The sky is a churning gray tinged with purple, punctuated by an hourly flight of squawking geese (Sophie points at these, squealing and babbling something akin to "birds"). Across from our apartment, the empty field is the tawny shade of prairie desolation, the tall summer grasses long since dead but persisting in their desert color through the cold.
As we walk, I wish I knew the names of all these grasses, and of the few trees with leaves the color of sage (leaves which do not fall for the winter). To name a thing is to allow it life. I make a mental note to download that plant identification app again, to take Sophie outside and start giving names to things.
This is our first year in Utah living in a slightly more rural area, and being nearer nature makes the changing seasons easy to bear. I suppose I see how the whole earth is not so much suffering as adapting, with or without me.
And of course, winter does possess its own brand of beauty. It's the beauty of brutality, of the cold clearing the earth of old things, of making space for another cycle of green birth, the ripening of sun-life, the colorful decay of autumn, the pale hand of winter, ripping things from their roots. I, too, feel a bit uprooted in winter, too close to the truth of things (the truth of a thing stripped of everything but its life). On walks beneath the clouded night sky, I wonder, sometimes, what of me will be left for the spring.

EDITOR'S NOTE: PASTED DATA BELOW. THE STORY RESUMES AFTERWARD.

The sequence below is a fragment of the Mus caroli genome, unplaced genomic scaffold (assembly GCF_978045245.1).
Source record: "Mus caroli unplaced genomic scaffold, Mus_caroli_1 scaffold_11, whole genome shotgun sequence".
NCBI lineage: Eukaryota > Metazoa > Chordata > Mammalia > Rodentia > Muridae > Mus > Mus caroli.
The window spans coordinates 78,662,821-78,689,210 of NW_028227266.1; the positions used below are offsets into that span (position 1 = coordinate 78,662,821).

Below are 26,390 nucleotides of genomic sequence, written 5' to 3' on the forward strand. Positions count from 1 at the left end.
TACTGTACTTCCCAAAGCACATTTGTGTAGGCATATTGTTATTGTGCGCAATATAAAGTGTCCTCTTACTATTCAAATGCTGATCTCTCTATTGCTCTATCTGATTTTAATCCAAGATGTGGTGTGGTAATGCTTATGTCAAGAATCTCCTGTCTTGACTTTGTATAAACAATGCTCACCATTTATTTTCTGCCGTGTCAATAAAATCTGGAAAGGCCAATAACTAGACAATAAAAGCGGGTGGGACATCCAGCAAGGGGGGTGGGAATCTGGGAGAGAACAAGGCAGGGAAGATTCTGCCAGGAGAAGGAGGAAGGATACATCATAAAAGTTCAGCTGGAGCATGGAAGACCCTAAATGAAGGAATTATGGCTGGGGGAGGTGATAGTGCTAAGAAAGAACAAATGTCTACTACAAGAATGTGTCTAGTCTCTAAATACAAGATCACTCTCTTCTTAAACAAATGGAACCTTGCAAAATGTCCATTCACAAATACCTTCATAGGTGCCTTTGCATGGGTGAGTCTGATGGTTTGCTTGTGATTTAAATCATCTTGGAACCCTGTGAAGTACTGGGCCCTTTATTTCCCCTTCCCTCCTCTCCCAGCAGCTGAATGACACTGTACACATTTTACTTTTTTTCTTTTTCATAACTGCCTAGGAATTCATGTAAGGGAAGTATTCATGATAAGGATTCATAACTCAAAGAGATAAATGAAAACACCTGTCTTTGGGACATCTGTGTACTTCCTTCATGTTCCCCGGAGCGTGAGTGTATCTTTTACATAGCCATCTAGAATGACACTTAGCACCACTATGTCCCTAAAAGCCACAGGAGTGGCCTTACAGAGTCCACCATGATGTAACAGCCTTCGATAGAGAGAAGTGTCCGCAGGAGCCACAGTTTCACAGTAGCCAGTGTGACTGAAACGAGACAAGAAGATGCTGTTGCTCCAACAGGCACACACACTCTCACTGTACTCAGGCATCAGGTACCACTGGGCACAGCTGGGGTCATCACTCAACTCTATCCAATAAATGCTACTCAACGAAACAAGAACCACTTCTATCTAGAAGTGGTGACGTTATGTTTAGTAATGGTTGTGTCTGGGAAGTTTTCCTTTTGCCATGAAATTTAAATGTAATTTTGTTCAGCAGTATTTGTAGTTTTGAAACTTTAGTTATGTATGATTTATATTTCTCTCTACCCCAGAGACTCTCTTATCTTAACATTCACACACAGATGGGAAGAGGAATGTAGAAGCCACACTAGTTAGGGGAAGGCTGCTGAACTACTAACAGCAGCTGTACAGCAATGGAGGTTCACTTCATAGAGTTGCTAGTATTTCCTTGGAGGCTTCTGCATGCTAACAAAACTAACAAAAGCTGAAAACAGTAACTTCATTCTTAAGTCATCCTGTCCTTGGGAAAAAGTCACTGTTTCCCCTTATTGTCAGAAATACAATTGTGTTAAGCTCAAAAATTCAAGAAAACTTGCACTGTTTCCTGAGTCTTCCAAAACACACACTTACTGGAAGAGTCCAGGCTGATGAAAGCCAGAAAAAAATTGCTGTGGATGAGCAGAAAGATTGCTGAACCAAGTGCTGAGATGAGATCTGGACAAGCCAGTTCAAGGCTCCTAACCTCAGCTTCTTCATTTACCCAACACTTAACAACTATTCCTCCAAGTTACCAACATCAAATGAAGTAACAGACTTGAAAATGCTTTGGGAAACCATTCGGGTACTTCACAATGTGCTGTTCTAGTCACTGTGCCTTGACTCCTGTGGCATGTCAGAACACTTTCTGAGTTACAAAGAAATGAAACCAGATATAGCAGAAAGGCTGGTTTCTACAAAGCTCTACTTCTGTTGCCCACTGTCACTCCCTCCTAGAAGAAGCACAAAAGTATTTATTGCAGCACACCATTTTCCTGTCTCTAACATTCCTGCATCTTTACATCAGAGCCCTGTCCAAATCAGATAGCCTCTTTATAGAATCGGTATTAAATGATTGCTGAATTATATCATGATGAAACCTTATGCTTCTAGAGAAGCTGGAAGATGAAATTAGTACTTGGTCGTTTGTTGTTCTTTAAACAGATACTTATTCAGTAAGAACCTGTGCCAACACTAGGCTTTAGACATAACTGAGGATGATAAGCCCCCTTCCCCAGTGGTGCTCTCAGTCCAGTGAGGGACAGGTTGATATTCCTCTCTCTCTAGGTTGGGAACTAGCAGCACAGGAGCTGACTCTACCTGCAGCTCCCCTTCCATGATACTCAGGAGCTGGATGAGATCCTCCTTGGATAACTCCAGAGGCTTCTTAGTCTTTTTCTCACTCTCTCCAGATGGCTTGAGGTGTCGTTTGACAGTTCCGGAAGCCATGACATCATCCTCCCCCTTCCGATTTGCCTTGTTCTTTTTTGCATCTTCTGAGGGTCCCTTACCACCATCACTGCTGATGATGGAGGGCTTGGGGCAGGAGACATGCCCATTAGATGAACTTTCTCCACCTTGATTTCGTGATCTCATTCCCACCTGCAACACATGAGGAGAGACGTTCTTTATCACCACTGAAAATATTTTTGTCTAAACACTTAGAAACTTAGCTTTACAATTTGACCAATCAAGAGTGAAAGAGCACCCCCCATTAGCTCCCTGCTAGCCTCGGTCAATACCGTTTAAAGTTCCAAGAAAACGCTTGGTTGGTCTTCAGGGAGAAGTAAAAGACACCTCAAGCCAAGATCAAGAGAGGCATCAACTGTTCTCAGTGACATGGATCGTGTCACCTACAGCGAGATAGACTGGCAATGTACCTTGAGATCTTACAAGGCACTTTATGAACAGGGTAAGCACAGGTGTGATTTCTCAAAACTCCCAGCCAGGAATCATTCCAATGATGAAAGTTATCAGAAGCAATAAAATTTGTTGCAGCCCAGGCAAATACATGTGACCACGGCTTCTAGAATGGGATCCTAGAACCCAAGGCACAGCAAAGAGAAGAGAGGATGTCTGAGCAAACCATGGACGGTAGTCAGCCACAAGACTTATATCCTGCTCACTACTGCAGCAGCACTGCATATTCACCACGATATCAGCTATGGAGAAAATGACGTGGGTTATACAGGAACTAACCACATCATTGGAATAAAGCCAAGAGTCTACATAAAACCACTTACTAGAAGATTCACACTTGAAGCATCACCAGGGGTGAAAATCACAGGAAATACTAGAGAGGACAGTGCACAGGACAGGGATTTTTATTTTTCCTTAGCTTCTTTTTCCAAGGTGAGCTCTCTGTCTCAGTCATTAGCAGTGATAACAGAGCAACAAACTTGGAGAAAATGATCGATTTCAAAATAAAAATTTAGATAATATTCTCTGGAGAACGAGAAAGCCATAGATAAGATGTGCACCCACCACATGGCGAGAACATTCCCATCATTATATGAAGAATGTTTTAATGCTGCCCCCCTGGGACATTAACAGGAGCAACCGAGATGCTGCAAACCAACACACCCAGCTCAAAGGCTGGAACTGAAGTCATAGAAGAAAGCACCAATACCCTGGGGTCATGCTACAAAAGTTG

Life has begun curling into itself, inaugurating its yearly hiding. From this hiding comes interior maturation, fed by cold skies and the long silences which resound across desolate fields.
Out of the yearly hiding will come new lives, new selves. But first we burrow in homes and read, think, not doing anything without reason. First we wait with our mugs of tea, making peace with our cold-driven banishment from the natural world (to be cast out of the garden, again and again, wandering in the land of desolation).